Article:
Podcast Episode 51

Why Farmland Values Have Never Been Higher

With Guest:
  • Kristine Fladeboe-Duininck of Fladeboe Land , Owner

Kristine Fladeboe-Duininck, a farmland specialist, comes back to The Water Table to discuss how farmland values have never been higher, why we are seeing record-breaking farmland sales, and the impact a farm’s tile maps have on its value.

Episode 51 | 20 min

Guest Bio

Kristine Fladeboe-Duininck is a world-class auctioneer and farmland specialist. With 20+ years of broker experience, Kristine is owner of Fladeboe Land. Fladeboe Land is a second-generation family owned business specializing in farmland. Kristine and her brother, Glen Fladeboe, returned to the family business over 20 years ago.

Jamie Duininck (00:02):
This is The Water Table.

Kent Rodelius (00:05):
A chance to hear the agricultural side of these issues.

Jamie Duininck (00:09):
Place for people to go find information and education.

Matt Helmers: (00:13):
Water management is just going to become even more critical into the future.

Jamie Duininck (00:17):
How misunderstood what we do is.

Kent Rodelius (00:22):
I would encourage people to open their minds and listen to this dialogue.

Jamie Duininck (00:31):
Well, welcome back to The Water Table podcast. Glad to have all your listeners back with us. And today back by popular demand I have my wife Kristine Fladeboe Duininck, who is a land realtor. We’re going to talk a little bit about land values. We did this back in September of 2021, and just thought it was kind of a one time deal, but got a lot of good comments and agricultural farmland land values are pretty dynamic right now. So actually a lot has changed since September. And I just thought we would have you back and chat a little bit again about what’s going on in the world of agricultural auctions, land auctions, and see what you’re thinking about right now.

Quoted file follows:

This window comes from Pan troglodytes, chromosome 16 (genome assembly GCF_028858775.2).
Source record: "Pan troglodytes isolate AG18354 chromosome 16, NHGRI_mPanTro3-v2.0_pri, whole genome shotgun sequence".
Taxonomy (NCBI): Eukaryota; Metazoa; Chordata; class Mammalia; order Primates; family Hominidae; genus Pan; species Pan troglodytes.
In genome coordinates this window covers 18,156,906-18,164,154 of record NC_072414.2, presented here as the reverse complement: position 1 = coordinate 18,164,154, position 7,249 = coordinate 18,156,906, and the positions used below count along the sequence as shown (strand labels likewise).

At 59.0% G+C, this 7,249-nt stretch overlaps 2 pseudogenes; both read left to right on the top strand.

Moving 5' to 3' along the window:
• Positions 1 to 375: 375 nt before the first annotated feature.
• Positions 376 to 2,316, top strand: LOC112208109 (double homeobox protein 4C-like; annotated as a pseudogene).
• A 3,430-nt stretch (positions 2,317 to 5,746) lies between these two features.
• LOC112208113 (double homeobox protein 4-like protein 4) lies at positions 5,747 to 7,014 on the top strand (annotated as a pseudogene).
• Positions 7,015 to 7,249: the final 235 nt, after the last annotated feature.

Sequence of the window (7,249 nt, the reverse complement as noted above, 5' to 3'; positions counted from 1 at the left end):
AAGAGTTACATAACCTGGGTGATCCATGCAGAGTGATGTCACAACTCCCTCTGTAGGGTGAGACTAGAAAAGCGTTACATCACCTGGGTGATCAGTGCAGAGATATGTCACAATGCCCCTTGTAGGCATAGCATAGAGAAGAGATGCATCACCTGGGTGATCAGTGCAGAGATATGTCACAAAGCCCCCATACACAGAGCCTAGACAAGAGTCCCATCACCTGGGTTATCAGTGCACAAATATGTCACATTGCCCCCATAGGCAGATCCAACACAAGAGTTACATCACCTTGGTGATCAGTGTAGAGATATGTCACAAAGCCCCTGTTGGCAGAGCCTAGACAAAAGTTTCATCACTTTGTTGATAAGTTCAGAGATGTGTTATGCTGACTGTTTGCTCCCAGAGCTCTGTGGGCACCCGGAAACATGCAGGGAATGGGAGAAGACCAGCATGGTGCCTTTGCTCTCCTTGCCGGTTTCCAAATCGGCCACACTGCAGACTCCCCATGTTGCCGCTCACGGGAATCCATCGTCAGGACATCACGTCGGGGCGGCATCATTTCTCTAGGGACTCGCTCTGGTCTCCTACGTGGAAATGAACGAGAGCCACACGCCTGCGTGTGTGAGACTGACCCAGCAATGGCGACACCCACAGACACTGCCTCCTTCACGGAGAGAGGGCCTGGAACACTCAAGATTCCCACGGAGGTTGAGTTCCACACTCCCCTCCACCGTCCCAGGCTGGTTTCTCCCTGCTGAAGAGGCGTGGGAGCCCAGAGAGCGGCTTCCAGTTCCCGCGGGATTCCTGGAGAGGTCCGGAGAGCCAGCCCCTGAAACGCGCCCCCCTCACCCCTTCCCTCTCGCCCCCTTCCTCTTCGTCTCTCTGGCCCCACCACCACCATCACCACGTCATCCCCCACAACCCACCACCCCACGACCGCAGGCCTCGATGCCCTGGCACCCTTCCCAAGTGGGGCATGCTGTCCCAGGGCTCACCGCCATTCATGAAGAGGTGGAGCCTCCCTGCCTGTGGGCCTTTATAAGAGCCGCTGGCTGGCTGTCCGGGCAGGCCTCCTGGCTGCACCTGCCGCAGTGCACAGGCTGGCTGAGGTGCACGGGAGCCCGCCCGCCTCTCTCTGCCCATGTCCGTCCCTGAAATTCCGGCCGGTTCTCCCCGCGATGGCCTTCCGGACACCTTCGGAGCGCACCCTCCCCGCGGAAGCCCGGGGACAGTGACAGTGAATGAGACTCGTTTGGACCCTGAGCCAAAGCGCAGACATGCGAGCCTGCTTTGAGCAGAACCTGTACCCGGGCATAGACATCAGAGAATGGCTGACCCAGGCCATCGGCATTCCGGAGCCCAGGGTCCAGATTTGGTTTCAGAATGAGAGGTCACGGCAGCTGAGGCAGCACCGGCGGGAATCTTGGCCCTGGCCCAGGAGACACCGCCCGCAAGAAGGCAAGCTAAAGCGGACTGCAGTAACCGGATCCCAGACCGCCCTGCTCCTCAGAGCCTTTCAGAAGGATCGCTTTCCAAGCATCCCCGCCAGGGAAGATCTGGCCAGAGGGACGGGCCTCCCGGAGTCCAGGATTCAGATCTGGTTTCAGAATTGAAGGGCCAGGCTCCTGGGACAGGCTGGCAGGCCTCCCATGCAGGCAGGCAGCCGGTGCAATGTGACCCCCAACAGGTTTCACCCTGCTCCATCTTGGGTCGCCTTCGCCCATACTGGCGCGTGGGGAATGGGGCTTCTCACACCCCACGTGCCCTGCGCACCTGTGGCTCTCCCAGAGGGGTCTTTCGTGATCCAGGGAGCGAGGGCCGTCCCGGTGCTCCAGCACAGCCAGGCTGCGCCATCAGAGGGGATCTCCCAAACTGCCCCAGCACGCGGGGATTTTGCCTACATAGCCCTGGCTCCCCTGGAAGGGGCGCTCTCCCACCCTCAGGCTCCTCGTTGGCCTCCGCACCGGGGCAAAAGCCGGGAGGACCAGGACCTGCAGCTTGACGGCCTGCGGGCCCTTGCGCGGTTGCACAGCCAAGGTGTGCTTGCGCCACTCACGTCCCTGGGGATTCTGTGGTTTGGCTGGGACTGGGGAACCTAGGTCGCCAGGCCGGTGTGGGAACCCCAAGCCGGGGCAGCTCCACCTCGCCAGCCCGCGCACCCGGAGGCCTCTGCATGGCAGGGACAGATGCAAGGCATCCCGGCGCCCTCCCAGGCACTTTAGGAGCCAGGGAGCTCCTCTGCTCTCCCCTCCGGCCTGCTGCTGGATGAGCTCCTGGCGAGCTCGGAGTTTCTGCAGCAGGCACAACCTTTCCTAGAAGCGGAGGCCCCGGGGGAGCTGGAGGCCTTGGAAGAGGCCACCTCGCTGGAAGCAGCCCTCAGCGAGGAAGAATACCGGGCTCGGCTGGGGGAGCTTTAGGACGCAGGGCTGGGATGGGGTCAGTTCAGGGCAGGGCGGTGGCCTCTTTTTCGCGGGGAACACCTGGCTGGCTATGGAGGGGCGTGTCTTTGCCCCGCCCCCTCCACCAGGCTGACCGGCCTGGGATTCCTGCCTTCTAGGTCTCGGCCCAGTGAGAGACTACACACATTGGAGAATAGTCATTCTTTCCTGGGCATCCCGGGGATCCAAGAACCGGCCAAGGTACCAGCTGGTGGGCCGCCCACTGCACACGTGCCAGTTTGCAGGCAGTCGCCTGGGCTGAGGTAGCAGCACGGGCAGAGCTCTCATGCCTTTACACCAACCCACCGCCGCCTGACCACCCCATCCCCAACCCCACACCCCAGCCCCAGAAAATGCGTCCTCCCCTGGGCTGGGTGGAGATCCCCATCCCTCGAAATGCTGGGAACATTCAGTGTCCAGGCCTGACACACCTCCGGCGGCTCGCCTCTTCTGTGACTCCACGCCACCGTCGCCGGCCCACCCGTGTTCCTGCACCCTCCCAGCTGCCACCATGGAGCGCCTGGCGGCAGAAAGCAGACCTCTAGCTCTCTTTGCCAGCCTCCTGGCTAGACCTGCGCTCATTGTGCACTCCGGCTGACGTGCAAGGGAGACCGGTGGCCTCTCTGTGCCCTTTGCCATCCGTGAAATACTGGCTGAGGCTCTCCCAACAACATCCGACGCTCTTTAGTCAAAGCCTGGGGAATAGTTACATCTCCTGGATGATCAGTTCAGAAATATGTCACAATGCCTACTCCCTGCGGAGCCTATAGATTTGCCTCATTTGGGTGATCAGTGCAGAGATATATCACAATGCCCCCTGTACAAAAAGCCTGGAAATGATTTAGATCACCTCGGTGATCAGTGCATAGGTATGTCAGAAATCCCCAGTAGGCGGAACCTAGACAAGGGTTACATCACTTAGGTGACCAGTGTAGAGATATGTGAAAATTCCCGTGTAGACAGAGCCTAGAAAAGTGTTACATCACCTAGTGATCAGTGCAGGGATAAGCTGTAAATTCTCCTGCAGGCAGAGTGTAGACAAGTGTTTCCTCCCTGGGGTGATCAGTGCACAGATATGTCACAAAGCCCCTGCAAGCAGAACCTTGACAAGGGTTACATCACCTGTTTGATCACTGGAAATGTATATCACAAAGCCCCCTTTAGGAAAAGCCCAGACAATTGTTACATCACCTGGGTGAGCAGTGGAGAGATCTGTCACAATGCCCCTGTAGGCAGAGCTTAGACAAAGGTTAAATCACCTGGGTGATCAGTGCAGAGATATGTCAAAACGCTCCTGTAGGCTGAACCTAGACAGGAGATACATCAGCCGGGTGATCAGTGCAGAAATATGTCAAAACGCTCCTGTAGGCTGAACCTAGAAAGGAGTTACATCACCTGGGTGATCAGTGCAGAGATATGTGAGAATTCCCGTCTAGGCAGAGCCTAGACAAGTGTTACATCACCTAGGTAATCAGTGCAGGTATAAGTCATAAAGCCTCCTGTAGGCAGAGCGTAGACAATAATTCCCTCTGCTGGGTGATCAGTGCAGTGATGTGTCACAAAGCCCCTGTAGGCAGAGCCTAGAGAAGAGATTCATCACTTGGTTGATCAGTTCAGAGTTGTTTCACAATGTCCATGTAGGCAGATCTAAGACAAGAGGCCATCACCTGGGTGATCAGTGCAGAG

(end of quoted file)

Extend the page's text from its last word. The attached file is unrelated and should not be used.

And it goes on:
Kristine Fladeboe Duininck (01:13):
It’s wonderful to be back Jamie. I’m excited about what you’re doing and water management in general, and it’s really, really fun to share.

Jamie Duininck (01:22):
We should probably start by saying this is going to be a little bit of a dull podcast with the two of us, since we both are just recovering from COVID and still a little bit peaked, but we’ll do our best to keep y’all entertained here.

So tell me a little bit about what’s going on in your world, mostly central Minnesota agricultural land that you’re auctioning, but what do you see in the last four or five months in regards to land values?

Kristine Fladeboe Duininck (01:51):
Land values are very strong right now, the strongest of my entire career. We have never seen land this high. A close second was in 2012, 2013. But the land values at this time, not for every farm but good quality farms, have never been stronger.

Now we don’t take that for granted. We never feel entitled, that can all change tomorrow, but it’s a very exciting time to be a land broker. And it’s a really exciting time for our sellers. There is a lot more demand, I should say, versus supply. And the grain prices have been up significantly. And it’s really driving some high values at this time. So a really fun time to be in the business.

Jamie Duininck (02:45):
Sure, sure. I know you had a sale back this spring, March, April timeframe in Southern Kanawha County. For those listeners trying to figure out where that is, Willmar, Minnesota, it’d be south about 20 miles from that, from Willmar. But that was, I think still, but at the time considered the highest sale price of land in the county. Can you talk about that a little bit?